Owning a car is a great luxury but also often a necessity in Australia for both work and leisure due to the vast size of our country. Having a car allow you to freely explore the open road, head to the grocery store and arrive at work on time.
Purchasing a car is a considerable investment with many factors to consider and more often than not the first thing that comes to mind is the question: how much should you spend on one? This varies greatly based on your preference of vehicle, annual income and expenses. But have no fear, we’re here to arm you with helpful knowledge that will allow you to answer that tricky question and proceed confidently with your vehicle search journey with a budget in mind.
Make a checklist of desired vehicle features
Consumers are currently spoilt for choice when it comes to cars. From hatchbacks to SUVs to electric cars, there are more options available than ever before (not to mention that it is currently a great time to buy a new car).
A great first step is to make a simple checklist of the features your vehicle must have vs the ‘would be nice’ features that you can go without. This list will differ a lot based on personal taste and what exactly you’ll be using the car for, but it is a very simple way to define which financial bracket of vehicles your preferences are suited towards. For example, cruise control, ABS brakes and 4WD capabilities might be necessities and on your must-have list, whilst a sunroof, granite trim or motorized cup holders (these are a real thing!) may end up on the latter list of features you can live without.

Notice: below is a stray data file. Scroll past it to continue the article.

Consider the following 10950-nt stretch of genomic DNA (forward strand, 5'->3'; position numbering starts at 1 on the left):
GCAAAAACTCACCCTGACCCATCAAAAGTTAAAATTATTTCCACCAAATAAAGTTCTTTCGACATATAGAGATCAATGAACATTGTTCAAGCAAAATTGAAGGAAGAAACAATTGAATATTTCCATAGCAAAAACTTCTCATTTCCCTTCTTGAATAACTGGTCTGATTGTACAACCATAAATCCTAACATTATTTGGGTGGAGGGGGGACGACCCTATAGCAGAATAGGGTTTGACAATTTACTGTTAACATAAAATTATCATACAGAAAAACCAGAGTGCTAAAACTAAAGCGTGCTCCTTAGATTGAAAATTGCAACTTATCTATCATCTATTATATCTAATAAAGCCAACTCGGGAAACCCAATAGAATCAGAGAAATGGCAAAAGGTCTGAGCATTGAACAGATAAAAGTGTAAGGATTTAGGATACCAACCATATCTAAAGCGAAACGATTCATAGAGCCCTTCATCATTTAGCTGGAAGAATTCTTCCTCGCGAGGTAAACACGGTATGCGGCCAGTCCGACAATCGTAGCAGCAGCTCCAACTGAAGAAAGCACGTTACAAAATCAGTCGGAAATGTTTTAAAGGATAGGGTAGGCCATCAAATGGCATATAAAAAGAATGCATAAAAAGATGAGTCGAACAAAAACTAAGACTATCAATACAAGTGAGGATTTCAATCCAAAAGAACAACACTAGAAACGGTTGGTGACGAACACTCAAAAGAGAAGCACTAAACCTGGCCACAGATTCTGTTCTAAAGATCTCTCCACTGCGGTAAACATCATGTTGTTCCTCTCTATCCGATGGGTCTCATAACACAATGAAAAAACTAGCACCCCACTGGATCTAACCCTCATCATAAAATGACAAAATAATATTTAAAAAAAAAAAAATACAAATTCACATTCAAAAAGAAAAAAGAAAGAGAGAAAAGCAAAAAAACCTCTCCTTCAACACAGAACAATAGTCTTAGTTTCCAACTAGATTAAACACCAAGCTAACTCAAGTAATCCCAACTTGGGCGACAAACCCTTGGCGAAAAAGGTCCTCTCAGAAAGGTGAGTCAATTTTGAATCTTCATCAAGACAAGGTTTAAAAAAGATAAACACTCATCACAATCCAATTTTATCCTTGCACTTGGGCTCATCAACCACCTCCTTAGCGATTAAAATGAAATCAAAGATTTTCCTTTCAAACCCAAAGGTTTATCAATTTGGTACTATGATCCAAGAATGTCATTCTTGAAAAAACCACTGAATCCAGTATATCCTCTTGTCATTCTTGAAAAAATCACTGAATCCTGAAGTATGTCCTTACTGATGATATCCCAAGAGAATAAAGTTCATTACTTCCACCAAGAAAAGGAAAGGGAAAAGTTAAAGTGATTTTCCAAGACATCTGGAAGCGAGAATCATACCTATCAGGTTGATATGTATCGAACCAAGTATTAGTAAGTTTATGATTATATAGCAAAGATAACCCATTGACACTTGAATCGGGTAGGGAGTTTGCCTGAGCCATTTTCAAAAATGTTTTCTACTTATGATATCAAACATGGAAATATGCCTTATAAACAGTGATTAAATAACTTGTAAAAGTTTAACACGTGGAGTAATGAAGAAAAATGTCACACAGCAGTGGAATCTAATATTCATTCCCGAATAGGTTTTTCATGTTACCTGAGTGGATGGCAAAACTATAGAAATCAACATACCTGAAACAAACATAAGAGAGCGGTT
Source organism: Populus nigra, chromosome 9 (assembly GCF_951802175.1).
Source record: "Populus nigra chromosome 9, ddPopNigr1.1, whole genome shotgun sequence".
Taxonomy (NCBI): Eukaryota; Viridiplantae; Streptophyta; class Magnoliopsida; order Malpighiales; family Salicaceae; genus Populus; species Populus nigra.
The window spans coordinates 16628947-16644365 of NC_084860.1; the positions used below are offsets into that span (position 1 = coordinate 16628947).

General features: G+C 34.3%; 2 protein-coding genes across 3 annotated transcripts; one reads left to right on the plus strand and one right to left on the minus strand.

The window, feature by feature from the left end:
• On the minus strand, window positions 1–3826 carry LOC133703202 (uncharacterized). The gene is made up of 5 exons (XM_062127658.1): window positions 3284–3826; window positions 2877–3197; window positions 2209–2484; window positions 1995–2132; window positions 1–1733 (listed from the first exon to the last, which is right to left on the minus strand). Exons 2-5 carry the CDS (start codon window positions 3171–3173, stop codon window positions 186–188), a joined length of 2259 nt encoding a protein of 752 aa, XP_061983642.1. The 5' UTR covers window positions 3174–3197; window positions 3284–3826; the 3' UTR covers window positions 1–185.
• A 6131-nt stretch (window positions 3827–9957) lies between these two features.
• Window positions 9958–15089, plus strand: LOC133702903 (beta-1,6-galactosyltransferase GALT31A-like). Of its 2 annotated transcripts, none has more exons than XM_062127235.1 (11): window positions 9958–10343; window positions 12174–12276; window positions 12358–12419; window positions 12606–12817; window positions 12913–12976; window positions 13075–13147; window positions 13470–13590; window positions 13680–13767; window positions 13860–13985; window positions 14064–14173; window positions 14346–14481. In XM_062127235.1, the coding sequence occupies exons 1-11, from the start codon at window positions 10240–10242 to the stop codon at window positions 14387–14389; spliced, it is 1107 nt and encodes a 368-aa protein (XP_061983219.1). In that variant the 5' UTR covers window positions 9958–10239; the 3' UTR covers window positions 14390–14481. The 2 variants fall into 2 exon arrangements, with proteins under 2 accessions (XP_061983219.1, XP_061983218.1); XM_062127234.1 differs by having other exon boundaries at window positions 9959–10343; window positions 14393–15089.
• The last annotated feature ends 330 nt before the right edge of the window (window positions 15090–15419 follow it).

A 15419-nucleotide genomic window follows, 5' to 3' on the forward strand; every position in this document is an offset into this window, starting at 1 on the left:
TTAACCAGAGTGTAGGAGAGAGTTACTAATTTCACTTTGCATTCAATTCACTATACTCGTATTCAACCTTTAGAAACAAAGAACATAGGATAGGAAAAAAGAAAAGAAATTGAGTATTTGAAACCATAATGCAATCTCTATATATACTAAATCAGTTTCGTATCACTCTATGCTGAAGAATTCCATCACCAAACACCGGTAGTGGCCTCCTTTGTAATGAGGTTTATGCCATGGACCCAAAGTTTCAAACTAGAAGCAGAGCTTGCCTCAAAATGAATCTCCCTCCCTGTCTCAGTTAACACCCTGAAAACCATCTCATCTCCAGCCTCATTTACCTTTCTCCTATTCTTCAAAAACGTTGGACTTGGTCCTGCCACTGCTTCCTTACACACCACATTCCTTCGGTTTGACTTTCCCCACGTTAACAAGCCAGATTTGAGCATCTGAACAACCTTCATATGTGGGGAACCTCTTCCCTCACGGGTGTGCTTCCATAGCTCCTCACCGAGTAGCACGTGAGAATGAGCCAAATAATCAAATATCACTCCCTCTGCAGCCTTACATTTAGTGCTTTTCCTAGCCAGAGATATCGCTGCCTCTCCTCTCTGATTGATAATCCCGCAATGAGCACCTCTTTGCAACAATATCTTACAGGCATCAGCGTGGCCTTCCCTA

Assess income & ongoing expenses
The next step is to figure out the percentage of your annual income you want to put towards your car, which will help you stick to a reasonable budget. Start off by subtracting your essential expenses (groceries, rent, medical bills, pet costs etc) from your salary; you’ll then have a rough idea of your disposable income which can be allocated towards a car. We recommend basing these projections over a year if possible so you can figure out what % of your annual salary can be put towards a car (a simple spreadsheet can assist with this).